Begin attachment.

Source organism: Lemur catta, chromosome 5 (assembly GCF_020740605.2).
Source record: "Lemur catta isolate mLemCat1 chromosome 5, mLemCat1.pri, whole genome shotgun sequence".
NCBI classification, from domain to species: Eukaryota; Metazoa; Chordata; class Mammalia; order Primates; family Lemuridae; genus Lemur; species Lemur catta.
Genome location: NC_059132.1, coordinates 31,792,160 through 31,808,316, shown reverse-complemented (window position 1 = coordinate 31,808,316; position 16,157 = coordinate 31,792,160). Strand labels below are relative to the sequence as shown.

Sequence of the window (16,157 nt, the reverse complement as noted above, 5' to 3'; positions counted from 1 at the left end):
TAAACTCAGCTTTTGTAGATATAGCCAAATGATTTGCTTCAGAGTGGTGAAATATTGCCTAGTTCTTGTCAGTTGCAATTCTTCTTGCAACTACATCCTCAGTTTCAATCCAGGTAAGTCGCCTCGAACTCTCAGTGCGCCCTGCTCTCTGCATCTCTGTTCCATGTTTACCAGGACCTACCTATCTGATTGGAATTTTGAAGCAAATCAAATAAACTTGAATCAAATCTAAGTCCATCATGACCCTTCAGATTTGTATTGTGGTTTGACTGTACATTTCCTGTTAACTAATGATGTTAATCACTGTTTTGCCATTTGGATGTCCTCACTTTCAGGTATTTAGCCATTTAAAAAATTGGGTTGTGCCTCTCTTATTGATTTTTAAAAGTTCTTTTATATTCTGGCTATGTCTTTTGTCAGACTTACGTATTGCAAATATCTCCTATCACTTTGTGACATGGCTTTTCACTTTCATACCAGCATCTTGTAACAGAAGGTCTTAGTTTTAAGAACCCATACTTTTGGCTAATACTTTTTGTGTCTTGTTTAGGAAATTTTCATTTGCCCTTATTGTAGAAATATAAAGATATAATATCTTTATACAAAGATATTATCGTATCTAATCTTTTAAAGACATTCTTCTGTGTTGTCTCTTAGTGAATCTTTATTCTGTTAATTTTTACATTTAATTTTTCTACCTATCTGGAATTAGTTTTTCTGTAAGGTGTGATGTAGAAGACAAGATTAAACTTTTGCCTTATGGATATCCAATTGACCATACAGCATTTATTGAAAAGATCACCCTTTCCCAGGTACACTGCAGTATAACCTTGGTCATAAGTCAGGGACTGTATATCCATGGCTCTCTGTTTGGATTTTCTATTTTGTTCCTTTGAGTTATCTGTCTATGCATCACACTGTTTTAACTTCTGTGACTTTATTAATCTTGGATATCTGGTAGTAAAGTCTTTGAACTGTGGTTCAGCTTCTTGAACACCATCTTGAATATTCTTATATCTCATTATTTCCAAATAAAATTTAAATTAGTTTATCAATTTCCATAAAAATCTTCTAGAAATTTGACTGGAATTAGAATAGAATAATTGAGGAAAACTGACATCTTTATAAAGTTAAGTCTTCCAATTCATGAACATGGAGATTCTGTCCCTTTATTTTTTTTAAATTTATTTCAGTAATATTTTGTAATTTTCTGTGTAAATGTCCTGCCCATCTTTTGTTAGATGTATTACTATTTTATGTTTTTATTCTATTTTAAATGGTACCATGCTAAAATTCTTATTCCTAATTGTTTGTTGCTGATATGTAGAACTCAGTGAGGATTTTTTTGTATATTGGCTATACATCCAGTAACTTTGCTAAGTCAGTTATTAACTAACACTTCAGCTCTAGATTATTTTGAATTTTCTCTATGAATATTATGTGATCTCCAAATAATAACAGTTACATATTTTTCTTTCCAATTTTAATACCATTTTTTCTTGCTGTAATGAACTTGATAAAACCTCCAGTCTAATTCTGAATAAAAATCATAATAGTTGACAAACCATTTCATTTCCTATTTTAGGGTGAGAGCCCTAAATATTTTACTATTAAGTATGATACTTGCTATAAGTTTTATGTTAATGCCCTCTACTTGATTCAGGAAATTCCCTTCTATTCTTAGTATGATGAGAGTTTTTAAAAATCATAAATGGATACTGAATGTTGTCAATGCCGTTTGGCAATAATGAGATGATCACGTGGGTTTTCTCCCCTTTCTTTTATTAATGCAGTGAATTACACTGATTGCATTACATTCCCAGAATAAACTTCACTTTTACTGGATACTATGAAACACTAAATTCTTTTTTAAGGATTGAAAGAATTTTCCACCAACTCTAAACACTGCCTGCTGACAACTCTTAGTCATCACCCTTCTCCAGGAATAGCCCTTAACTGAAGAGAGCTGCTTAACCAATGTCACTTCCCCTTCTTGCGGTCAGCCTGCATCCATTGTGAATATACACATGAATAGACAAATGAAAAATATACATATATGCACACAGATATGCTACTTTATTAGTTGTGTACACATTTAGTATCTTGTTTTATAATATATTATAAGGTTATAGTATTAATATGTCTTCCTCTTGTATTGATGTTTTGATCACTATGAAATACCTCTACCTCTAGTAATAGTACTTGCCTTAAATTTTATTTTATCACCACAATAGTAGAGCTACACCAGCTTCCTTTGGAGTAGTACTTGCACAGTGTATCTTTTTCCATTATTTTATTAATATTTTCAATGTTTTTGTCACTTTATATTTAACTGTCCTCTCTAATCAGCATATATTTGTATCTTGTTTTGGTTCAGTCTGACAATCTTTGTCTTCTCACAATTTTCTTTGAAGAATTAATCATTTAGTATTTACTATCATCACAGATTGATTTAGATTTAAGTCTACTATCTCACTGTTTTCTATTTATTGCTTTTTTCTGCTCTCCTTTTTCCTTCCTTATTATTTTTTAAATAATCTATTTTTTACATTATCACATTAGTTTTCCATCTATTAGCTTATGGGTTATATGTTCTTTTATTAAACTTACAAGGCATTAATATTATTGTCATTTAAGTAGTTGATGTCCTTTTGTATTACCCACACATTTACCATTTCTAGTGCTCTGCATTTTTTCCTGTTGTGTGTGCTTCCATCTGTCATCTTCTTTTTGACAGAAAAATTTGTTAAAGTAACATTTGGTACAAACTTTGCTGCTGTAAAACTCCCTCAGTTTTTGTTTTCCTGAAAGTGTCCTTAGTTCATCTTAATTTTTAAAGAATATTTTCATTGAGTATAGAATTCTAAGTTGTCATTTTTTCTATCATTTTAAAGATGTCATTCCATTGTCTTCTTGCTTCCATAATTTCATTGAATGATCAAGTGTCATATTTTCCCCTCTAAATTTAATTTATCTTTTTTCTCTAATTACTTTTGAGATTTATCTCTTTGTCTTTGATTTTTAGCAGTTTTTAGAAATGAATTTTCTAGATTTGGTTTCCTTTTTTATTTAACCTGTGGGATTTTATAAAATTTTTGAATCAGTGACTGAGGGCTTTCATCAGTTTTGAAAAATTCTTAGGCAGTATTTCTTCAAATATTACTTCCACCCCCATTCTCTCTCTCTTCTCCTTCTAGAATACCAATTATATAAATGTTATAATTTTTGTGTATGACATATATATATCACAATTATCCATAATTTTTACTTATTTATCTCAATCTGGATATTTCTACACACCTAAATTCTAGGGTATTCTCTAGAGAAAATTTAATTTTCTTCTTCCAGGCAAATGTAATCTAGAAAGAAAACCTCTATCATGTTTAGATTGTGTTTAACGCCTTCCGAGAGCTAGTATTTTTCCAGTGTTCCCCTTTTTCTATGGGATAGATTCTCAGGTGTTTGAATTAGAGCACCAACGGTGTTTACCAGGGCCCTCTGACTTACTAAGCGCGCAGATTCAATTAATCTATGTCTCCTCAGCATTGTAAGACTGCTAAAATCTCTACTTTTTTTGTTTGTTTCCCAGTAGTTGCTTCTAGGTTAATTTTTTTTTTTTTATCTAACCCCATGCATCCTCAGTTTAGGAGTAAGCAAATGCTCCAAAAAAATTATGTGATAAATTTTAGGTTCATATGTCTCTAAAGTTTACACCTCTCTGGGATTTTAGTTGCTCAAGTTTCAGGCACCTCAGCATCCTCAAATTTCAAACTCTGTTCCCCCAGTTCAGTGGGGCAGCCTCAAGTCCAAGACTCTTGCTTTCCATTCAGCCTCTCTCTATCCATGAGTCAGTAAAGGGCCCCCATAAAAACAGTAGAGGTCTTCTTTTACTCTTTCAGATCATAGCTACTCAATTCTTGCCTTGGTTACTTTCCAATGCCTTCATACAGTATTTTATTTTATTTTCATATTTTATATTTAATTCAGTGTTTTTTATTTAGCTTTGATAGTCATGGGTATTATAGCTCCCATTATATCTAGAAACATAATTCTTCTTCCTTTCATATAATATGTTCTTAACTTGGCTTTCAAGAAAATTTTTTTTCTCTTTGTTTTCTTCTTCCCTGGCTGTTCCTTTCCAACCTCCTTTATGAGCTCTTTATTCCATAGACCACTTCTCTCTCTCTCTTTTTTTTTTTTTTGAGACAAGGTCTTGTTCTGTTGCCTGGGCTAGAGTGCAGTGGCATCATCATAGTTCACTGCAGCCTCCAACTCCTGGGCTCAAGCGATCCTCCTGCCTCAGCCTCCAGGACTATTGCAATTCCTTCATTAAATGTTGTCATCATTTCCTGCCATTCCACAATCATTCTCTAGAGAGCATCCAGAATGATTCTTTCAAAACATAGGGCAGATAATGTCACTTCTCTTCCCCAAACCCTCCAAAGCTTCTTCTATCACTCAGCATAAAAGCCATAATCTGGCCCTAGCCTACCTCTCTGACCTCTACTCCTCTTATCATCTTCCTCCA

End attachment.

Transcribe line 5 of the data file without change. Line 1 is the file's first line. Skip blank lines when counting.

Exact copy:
Sequence of the window (16,157 nt, the reverse complement as noted above, 5' to 3'; positions counted from 1 at the left end):